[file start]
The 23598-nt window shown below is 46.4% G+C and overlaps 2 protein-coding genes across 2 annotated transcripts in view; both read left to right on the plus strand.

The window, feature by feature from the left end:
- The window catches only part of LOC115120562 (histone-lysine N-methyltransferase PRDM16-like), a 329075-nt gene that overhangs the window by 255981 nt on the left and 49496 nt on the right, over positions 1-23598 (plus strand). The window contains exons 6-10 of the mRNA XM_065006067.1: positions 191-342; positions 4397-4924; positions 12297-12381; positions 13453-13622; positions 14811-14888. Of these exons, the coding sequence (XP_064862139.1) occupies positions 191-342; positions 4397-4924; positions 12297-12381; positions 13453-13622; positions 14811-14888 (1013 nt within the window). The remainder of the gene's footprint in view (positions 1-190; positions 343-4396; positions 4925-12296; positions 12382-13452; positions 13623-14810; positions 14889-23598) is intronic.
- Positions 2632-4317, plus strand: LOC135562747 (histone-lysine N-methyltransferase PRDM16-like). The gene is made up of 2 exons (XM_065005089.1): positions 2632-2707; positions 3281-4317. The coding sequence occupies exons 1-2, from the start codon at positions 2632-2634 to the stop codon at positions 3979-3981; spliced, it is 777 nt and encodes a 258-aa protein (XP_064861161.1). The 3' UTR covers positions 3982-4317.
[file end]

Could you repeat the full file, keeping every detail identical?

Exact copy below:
The 23598-nt window shown below is 46.4% G+C and overlaps 2 protein-coding genes across 2 annotated transcripts in view; both read left to right on the plus strand.

The window, feature by feature from the left end:
- The window catches only part of LOC115120562 (histone-lysine N-methyltransferase PRDM16-like), a 329075-nt gene that overhangs the window by 255981 nt on the left and 49496 nt on the right, over positions 1-23598 (plus strand). The window contains exons 6-10 of the mRNA XM_065006067.1: positions 191-342; positions 4397-4924; positions 12297-12381; positions 13453-13622; positions 14811-14888. Of these exons, the coding sequence (XP_064862139.1) occupies positions 191-342; positions 4397-4924; positions 12297-12381; positions 13453-13622; positions 14811-14888 (1013 nt within the window). The remainder of the gene's footprint in view (positions 1-190; positions 343-4396; positions 4925-12296; positions 12382-13452; positions 13623-14810; positions 14889-23598) is intronic.
- Positions 2632-4317, plus strand: LOC135562747 (histone-lysine N-methyltransferase PRDM16-like). The gene is made up of 2 exons (XM_065005089.1): positions 2632-2707; positions 3281-4317. The coding sequence occupies exons 1-2, from the start codon at positions 2632-2634 to the stop codon at positions 3979-3981; spliced, it is 777 nt and encodes a 258-aa protein (XP_064861161.1). The 3' UTR covers positions 3982-4317.